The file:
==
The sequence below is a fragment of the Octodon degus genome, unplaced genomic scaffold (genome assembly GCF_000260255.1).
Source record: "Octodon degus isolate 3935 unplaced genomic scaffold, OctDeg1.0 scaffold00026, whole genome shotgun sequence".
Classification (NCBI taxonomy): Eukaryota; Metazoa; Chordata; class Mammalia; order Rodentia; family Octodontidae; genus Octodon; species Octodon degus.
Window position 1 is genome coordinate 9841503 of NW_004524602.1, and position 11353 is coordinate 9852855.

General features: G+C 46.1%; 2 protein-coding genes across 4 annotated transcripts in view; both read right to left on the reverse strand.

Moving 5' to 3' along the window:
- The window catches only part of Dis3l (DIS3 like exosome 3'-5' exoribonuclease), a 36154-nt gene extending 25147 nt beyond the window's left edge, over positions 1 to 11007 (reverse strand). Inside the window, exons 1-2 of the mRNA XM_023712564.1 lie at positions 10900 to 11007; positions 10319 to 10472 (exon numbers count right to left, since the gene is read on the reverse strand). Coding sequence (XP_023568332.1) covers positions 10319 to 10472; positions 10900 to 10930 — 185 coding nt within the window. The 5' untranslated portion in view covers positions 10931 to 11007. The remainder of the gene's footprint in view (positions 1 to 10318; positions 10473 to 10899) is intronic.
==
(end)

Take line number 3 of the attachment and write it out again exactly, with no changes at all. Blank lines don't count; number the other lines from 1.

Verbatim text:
Classification (NCBI taxonomy): Eukaryota; Metazoa; Chordata; class Mammalia; order Rodentia; family Octodontidae; genus Octodon; species Octodon degus.